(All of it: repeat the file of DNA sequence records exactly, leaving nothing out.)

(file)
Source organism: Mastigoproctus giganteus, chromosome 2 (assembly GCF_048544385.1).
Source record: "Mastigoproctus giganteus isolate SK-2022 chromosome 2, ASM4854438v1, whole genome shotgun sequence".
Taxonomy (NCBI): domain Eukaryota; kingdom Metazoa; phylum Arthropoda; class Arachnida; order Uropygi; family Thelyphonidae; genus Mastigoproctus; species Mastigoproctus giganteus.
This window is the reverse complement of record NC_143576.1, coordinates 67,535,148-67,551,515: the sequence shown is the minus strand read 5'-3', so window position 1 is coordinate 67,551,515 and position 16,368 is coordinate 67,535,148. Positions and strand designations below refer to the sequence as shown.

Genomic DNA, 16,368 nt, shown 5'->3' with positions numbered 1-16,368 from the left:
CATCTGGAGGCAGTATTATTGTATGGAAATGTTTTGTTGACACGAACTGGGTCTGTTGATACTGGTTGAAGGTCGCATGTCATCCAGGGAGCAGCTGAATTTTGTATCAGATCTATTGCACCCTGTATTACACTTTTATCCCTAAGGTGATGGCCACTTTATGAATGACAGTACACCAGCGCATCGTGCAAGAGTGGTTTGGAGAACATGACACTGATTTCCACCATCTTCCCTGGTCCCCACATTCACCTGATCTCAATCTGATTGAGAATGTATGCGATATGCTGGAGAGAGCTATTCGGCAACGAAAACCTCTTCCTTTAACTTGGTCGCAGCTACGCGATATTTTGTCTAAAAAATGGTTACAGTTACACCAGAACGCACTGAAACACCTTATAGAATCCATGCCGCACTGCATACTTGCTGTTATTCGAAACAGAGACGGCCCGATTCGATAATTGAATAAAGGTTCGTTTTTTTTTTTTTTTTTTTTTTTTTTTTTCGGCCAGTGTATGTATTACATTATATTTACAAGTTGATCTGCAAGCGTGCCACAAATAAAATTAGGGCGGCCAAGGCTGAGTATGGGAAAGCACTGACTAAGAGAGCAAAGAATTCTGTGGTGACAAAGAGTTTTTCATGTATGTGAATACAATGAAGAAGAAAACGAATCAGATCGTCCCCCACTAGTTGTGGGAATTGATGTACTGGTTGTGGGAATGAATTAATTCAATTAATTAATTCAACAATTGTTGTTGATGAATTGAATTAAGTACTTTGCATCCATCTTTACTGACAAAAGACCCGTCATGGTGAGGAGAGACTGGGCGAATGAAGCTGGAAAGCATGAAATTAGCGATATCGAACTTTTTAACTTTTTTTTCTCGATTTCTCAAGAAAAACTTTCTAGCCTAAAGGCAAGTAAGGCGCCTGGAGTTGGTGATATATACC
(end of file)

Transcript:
Source organism: Mastigoproctus giganteus, chromosome 2 (assembly GCF_048544385.1).
Source record: "Mastigoproctus giganteus isolate SK-2022 chromosome 2, ASM4854438v1, whole genome shotgun sequence".
Taxonomy (NCBI): domain Eukaryota; kingdom Metazoa; phylum Arthropoda; class Arachnida; order Uropygi; family Thelyphonidae; genus Mastigoproctus; species Mastigoproctus giganteus.
This window is the reverse complement of record NC_143576.1, coordinates 67,535,148-67,551,515: the sequence shown is the minus strand read 5'-3', so window position 1 is coordinate 67,551,515 and position 16,368 is coordinate 67,535,148. Positions and strand designations below refer to the sequence as shown.

Genomic DNA, 16,368 nt, shown 5'->3' with positions numbered 1-16,368 from the left:
CATCTGGAGGCAGTATTATTGTATGGAAATGTTTTGTTGACACGAACTGGGTCTGTTGATACTGGTTGAAGGTCGCATGTCATCCAGGGAGCAGCTGAATTTTGTATCAGATCTATTGCACCCTGTATTACACTTTTATCCCTAAGGTGATGGCCACTTTATGAATGACAGTACACCAGCGCATCGTGCAAGAGTGGTTTGGAGAACATGACACTGATTTCCACCATCTTCCCTGGTCCCCACATTCACCTGATCTCAATCTGATTGAGAATGTATGCGATATGCTGGAGAGAGCTATTCGGCAACGAAAACCTCTTCCTTTAACTTGGTCGCAGCTACGCGATATTTTGTCTAAAAAATGGTTACAGTTACACCAGAACGCACTGAAACACCTTATAGAATCCATGCCGCACTGCATACTTGCTGTTATTCGAAACAGAGACGGCCCGATTCGATAATTGAATAAAGGTTCGTTTTTTTTTTTTTTTTTTTTTTTTTTTTTCGGCCAGTGTATGTATTACATTATATTTACAAGTTGATCTGCAAGCGTGCCACAAATAAAATTAGGGCGGCCAAGGCTGAGTATGGGAAAGCACTGACTAAGAGAGCAAAGAATTCTGTGGTGACAAAGAGTTTTTCATGTATGTGAATACAATGAAGAAGAAAACGAATCAGATCGTCCCCCACTAGTTGTGGGAATTGATGTACTGGTTGTGGGAATGAATTAATTCAATTAATTAATTCAACAATTGTTGTTGATGAATTGAATTAAGTACTTTGCATCCATCTTTACTGACAAAAGACCCGTCATGGTGAGGAGAGACTGGGCGAATGAAGCTGGAAAGCATGAAATTAGCGATATCGAACTTTTTAACTTTTTTTTCTCGATTTCTCAAGAAAAACTTTCTAGCCTAAAGGCAAGTAAGGCGCCTGGAGTTGGTGATATATACC